The brutal truth

Fifty years on, brutalist style at the University of Essex is being celebrated

‘Something Fierce’ is a 50th anniversary exhibition celebrating the architecture of the University of Essex. The title comes from Kenneth Capon of Architects’ Co-Partnership: ’The English love making things shaggy and softening everything up. We decided to do something fierce to let them work within.’ Capon’s ferocity has been loved by some, loathed by many and blamed for years of student protest. Over years I have tried, with scant success till now, to promote my university’s brutalist masterpiece. 

In 2012 the vice chancellor demolished a fine vestibule to the library that we failed to get listed. But our new VC, Anthony Forster, is a fan of brutalism who initiated the rehabilitation of AC-P’s Dunelm House when at Durham University. He gave me an tour of Dunelm and I reciprocated at Essex. He fulminated against the painting of shuttered concrete and enthused over the structural power of the cantilevered beams supporting the Library’s upper storeys. And he asked me to curate ‘Something Fierce’, for whose venue he refurbished the Hexagon restaurant, overlaid with post-modern decoration in the 1980s and mothballed since 2000.  His brief was to tell the story of Essex through its architecture.

Essex was to be a campus of 20,000 recruits for the officer class of CP Snow’s ‘Scientific Revolution’, with a small arts faculty to humanise the geeks

My most surprising discovery was that Essex was intended not as a socialist seminary but as Britain’s answer to MIT, the Massachusetts Institute of Technology. CP Snow’s Two Cultures appeared in 1959 just as Essex County Council began planning a university. Sputnik was launched in 1957. There was deep anxiety about Britain being left behind the USA and the USSR. Essex was to be a campus of 20,000 recruits for the officer class of Snow’s ‘Scientific Revolution’, with some social scientists, and a small arts faculty to humanise the geeks.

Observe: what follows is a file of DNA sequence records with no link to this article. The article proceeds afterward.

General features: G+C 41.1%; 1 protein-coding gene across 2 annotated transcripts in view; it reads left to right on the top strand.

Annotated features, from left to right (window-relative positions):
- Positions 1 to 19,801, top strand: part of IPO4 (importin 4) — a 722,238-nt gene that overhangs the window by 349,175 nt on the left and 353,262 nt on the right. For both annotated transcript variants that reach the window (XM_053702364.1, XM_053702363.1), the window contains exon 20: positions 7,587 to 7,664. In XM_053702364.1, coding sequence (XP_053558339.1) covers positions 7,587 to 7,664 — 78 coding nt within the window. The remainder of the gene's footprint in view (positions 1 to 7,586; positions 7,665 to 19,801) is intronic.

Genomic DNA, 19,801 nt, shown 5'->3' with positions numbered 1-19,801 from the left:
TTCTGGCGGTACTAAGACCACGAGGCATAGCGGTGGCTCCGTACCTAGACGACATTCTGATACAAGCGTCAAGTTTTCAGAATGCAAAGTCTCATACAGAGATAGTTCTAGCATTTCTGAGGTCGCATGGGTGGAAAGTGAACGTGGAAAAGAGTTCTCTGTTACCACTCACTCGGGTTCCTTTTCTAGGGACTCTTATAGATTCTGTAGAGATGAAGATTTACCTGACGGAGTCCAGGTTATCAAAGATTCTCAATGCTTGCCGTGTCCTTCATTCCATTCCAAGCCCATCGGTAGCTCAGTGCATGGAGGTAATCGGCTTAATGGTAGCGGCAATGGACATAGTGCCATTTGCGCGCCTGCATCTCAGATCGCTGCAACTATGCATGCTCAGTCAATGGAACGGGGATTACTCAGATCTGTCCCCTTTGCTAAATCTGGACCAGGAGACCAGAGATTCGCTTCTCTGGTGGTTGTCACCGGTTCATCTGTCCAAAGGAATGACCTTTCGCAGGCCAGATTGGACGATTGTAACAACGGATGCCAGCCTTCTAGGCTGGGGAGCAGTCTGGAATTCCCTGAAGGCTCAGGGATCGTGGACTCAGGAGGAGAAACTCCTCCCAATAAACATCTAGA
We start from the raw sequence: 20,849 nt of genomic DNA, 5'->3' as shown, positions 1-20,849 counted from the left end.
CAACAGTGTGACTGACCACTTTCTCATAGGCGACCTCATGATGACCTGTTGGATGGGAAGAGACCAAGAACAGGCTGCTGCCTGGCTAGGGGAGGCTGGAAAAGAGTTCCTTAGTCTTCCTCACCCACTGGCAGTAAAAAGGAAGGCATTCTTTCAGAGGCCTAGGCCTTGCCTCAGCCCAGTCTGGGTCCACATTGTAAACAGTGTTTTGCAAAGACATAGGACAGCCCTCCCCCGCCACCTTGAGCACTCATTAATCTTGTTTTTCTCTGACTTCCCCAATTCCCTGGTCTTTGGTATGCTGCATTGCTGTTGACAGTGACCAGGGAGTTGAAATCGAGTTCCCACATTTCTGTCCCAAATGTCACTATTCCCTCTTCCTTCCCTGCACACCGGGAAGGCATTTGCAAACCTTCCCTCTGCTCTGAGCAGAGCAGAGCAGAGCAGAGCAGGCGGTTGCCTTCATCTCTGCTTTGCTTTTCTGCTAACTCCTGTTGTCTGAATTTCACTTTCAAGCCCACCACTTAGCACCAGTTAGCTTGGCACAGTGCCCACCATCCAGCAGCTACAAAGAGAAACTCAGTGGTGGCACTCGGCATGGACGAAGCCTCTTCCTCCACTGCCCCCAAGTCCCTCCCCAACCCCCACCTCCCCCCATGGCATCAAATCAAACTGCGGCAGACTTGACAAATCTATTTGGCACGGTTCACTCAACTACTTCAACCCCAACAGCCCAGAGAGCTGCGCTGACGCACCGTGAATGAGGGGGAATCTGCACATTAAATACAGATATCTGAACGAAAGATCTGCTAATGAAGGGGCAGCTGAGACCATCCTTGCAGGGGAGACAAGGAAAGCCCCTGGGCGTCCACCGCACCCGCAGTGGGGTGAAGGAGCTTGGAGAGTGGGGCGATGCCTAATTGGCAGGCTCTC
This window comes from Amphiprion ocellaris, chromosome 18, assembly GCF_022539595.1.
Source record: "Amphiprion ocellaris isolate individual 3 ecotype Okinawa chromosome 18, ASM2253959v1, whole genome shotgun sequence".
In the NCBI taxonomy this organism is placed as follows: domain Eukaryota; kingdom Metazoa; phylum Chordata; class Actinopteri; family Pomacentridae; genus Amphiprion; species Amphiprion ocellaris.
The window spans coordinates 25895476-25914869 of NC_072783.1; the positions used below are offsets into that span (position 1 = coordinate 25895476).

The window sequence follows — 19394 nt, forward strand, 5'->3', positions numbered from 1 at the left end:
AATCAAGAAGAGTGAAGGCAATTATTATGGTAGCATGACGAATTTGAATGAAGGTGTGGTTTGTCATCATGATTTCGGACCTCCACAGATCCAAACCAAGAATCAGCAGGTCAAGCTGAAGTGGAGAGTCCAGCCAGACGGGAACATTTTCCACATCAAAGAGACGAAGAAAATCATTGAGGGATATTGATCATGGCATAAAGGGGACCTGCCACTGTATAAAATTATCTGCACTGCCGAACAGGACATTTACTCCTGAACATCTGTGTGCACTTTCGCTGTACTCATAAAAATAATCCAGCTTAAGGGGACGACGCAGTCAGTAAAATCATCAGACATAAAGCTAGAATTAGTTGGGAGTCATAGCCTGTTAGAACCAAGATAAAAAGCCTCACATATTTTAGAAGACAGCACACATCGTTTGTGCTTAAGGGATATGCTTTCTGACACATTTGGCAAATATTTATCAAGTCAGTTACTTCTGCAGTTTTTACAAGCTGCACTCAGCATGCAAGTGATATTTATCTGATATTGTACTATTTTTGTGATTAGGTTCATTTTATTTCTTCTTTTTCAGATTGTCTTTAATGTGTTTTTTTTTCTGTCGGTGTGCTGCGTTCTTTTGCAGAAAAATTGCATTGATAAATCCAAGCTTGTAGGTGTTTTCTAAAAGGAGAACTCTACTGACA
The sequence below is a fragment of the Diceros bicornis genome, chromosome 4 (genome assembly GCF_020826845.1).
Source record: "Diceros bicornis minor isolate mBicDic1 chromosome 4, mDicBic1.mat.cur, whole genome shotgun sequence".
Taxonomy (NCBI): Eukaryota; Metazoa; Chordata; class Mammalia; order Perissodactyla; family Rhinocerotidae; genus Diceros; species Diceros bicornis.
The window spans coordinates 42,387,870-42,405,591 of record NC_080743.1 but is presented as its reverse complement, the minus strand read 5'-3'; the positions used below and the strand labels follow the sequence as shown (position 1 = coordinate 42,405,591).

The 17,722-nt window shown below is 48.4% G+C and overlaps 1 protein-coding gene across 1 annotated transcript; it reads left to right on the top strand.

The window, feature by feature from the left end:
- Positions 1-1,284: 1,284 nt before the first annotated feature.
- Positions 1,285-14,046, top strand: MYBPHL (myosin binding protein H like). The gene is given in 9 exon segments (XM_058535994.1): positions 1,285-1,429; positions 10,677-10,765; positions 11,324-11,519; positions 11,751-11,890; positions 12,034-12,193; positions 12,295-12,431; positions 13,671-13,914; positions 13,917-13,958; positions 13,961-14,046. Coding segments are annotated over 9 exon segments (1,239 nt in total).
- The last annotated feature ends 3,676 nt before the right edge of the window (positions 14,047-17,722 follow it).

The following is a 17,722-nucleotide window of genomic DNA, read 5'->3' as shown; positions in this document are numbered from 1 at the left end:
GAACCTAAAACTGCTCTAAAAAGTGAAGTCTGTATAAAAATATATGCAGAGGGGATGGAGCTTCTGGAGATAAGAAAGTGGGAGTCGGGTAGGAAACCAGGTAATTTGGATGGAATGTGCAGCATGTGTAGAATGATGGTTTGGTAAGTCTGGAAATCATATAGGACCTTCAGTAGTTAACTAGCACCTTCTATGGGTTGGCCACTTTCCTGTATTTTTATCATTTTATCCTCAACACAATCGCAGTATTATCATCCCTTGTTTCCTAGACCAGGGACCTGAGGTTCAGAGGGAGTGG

Capon and the founding VC, Albert Sloman, planned it in 1962-3. A campus for 20,000 must be big, but they wanted community. Hence the high street of five pedestrian squares forming the town centre. Teaching courtyards would be added behind the squares. 28 residential towers were slotted between the courtyards. You can be out of bed and into a lecture within five minutes.

There are no freestanding buildings for autonomous departments. These are distributed along corridors in a continuous zig-zag around the five squares. Thus everything and everybody are intimately interrelated. 

To socialise students from different subjects, as on an Oxbridge staircase, there are bed-sits on each floor of the towers with a kitchen/common room. Around the squares are shops, restaurants and social facilities. The importance of the library as a place of self-education is emphasised by its location on the highest square overlooking a new lake. 

The style is 1950s brutalism. Corbusier’s La Tourette provides the randomised mullions of the squares – low-key urban background for buildings like the library based on Kenzo Tange’s Kagawa Prefectural government mall. The towers evoke Kahn’s Philadelphia Laboratories. The Hexagon and its lantern are shaped like quartz crystals, deriving from the 1920s version of Buckminster Fuller’s Dymaxion House. Our exhibition was designed by David Hillman to showcase its restored interior. Although we lost the library vestibule we have, thanks to Forster, regained the Hexagon and respect for our 1960s architecture. 

Jules Lubbock is emeritus professor of art history at the University of Essex

Something Fierce: University of Essex – Vision and Reality 

The Hexagon, University of Essex, 7 October-13 December 2014, Tuesdays to Saturdays, 11am-5 pm